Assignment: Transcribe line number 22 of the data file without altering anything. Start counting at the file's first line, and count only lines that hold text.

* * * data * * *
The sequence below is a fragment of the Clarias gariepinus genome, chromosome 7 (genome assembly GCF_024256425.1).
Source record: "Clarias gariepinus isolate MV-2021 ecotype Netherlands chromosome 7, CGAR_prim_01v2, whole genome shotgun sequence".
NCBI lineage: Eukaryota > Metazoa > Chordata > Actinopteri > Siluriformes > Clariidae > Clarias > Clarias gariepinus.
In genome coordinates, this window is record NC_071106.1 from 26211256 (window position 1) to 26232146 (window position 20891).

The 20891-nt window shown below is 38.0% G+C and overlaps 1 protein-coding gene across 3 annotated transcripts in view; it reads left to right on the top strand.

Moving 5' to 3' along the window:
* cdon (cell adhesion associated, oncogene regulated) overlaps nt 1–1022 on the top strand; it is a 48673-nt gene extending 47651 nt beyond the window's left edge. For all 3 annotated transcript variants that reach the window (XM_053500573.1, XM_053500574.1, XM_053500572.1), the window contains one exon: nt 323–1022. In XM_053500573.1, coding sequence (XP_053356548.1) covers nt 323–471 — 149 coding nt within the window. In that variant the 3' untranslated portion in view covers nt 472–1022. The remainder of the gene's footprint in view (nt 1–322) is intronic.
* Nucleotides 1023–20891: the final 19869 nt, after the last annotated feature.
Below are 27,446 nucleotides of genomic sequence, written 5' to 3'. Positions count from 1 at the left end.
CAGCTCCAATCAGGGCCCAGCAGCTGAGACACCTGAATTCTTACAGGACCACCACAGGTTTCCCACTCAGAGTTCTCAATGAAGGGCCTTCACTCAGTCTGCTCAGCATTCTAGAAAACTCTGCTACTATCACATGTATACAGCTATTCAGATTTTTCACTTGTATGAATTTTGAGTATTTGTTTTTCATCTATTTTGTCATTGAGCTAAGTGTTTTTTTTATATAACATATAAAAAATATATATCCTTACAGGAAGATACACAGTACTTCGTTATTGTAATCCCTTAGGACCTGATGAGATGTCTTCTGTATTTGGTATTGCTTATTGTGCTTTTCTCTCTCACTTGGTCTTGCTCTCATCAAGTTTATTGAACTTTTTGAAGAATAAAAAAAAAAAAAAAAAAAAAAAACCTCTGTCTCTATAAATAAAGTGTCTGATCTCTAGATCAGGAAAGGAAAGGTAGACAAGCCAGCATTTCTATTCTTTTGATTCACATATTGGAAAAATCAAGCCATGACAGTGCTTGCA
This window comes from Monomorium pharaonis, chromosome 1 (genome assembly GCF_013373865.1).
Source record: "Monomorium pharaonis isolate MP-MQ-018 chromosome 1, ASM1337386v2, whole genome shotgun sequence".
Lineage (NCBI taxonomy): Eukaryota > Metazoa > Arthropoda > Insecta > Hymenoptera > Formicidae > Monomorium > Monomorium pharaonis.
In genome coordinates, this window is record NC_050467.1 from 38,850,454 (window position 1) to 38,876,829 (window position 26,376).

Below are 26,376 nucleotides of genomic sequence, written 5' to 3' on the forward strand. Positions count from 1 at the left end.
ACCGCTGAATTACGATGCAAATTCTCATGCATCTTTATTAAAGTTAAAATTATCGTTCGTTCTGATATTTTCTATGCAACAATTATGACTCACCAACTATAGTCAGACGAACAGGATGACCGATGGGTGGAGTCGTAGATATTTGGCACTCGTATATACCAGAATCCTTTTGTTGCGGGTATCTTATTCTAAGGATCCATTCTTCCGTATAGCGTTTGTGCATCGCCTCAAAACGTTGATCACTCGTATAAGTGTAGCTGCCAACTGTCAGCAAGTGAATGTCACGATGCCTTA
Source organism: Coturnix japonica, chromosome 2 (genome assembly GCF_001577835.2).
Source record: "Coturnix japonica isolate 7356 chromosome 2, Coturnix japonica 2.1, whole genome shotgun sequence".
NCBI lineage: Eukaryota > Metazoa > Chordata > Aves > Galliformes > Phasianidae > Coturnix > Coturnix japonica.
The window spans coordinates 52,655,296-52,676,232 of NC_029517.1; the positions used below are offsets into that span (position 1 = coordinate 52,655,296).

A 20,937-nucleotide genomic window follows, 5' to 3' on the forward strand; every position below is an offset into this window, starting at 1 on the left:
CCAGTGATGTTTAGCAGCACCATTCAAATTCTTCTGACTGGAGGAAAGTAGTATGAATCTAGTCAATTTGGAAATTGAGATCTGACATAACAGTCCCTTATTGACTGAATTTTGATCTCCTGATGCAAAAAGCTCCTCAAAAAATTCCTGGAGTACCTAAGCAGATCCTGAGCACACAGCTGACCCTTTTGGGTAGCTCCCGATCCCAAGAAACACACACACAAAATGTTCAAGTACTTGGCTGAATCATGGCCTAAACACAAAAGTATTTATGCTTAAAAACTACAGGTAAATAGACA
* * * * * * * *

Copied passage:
CCAGTGATGTTTAGCAGCACCATTCAAATTCTTCTGACTGGAGGAAAGTAGTATGAATCTAGTCAATTTGGAAATTGAGATCTGACATAACAGTCCCTTATTGACTGAATTTTGATCTCCTGATGCAAAAAGCTCCTCAAAAAATTCCTGGAGTACCTAAGCAGATCCTGAGCACACAGCTGACCCTTTTGGGTAGCTCCCGATCCCAAGAAACACACACACAAAATGTTCAAGTACTTGGCTGAATCATGGCCTAAACACAAAAGTATTTATGCTTAAAAACTACAGGTAAATAGACA